Heather and Stewart Glynes

Heather and Stewart Glynes in front of their iconic Bench Market

When I moved here a few years ago, one of my first priorities was to seek out wonderful provisions. Discovering The Bench Market, within walking distance to my new home, was a revelation. 

I quickly stocked the larder with locally roasted coffee, and foodstuffs, luscious treats and condiments made by savvy culinary entrepreneurs from B.C. Not only a market, “the Bench” as it’s commonly called, is also a casual breakfast and lunch eatery, a regular meeting place for locals and visitors alike, a warm and inviting neighbourhood joint that fits the bill on so many levels.

The driving force behind this delicious pillar of the community are owners Stewart and Heather Glynes, who are celebrating 15 years of business. In an industry plagued with forever shrinking profit margins, this is no mean feat.

To stay ahead of the curve, today’s restaurateur must apply a multitude of skills to maintain a viable and successful business. From consistency and affordability to being social media and PR savvy to community engagement and environmental concerns, it’s an increasingly difficult marketplace to stay top of your game. The Bench Market seems to have business acumen in spades.

Open seven days a week, mornings commence at 5:30 with the sweet alchemy of freshly baked fruit-stuffed muffins, chocolate-studded cookies and other treats – including donuts on Fridays – filling the air before doors open at 7.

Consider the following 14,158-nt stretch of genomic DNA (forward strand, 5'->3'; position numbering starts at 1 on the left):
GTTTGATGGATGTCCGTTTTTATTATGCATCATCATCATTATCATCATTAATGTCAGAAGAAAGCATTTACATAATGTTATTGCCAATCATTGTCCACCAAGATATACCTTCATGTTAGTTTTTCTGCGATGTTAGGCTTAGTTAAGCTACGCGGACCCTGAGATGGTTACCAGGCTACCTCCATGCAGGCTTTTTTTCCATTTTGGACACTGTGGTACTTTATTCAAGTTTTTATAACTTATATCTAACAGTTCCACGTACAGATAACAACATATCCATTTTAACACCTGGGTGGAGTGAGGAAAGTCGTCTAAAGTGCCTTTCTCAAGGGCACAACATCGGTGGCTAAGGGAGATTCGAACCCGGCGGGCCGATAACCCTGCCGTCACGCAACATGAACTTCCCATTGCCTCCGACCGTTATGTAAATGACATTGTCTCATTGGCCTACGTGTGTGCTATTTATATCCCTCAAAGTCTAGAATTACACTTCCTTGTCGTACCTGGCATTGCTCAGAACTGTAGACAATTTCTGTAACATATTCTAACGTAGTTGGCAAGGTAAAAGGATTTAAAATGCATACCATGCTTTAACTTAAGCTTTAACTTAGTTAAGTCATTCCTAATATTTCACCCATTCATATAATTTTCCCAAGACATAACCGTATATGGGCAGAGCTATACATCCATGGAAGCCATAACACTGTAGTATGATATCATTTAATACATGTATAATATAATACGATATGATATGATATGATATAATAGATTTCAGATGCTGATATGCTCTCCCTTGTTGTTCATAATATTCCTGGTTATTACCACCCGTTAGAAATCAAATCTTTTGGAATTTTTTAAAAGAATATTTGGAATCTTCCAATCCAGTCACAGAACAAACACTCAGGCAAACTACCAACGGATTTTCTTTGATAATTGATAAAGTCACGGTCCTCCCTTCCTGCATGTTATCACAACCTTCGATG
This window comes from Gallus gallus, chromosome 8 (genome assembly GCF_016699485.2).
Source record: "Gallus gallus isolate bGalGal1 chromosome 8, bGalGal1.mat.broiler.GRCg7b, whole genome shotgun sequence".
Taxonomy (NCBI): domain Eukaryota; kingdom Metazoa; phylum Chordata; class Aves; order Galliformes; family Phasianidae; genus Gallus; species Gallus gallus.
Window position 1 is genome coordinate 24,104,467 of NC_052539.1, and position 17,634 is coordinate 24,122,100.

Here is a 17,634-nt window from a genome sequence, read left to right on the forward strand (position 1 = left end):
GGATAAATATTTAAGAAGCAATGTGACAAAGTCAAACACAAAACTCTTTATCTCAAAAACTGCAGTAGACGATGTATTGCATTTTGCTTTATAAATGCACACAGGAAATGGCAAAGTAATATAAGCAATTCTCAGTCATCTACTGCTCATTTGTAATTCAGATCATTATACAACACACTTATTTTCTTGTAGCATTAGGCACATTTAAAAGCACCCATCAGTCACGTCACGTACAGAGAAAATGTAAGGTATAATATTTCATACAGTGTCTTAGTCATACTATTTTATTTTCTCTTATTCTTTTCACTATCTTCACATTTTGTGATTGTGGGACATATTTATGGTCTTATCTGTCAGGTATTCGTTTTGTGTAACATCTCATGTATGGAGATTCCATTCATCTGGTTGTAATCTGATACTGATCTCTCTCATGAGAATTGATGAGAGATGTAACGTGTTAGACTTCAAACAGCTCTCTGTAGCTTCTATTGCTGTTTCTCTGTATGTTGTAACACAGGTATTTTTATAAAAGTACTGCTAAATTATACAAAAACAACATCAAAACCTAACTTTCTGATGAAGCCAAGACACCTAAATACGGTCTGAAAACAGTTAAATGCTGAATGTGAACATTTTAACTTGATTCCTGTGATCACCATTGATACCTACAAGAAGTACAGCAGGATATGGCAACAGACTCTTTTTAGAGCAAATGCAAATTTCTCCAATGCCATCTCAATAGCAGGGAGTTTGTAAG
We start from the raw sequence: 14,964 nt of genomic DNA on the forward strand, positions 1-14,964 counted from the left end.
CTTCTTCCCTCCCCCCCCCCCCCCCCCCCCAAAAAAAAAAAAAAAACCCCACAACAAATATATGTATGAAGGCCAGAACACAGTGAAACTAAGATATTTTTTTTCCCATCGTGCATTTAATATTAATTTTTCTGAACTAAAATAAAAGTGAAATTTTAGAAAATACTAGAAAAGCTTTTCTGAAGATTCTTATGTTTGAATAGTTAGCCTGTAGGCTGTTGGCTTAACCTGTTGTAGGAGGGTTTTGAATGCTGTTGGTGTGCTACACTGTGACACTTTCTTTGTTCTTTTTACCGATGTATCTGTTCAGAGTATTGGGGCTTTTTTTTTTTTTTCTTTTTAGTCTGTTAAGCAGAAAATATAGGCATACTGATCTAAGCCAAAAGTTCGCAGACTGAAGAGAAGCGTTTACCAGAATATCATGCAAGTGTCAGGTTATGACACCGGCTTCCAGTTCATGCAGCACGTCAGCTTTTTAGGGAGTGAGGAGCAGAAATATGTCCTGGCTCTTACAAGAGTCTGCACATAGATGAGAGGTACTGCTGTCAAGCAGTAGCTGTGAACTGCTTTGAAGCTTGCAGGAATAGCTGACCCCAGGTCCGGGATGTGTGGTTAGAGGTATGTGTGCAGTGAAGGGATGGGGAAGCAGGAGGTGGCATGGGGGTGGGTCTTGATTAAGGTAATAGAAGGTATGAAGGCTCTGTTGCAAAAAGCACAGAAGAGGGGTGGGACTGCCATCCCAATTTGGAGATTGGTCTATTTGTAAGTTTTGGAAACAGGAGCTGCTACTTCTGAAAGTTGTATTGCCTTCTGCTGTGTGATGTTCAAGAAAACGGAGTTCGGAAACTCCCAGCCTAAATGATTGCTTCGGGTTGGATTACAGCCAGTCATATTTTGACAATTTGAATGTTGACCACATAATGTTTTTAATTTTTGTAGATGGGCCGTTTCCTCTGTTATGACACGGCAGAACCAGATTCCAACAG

“Our strength is our consistency,” says Stewart, who began his tenure here as a head chef before, along with his wife Heather, purchasing the Bench 10 years ago.

Over the last decade, the couple tweaked and fine-tuned the space to make it their own. For example, the front parking lot was turned into coveted summer patio seating, and accommodation at the back of the heritage property was transformed into a much-needed 600-square-foot commercial kitchen to expand their menu, catering and take-home meals.

The market aspect of the Bench was also fine-tuned, freeing up more seating space and adding a stand-up freezer for their signature line of to-go soups, thin crust pizzas and ready-made lasagnas.

To stay fresh and current the Bench offers leadership training, education and recipe development for the staff. Depending on the season, the Glynes employ up to 25 staff, including six in the kitchen, a full-time barista and several spirited cashiers.

The young kitchen brigade is encouraged to stretch their reach with specials such as chicken schnitzel or trending stuffing sandwiches and the daily soups. And with ace ingredient sourcing, product knowledge is key for all staff members

Growing with the business means keeping one's finger on the pulse. For the Glynes, this included a recent field trip to Grand Forks to visit the farm of Jerseyland Organics, where they learned about their cheesemaking process and tasted products, including yogurt served with the Bench’s housemade granola, and cheeses featured on the menu and offered for sale in the cooler.

Stewart also attended a course at Vancouver’s Canadian Barista & Coffee Academy. The knowledge he gained was shared with his staff over a coffee cupping session with Backyard Beans. The team learned the subtle differences between beans, the logistics of making great coffee and the intricacies of maintaining a high-powered espresso machine.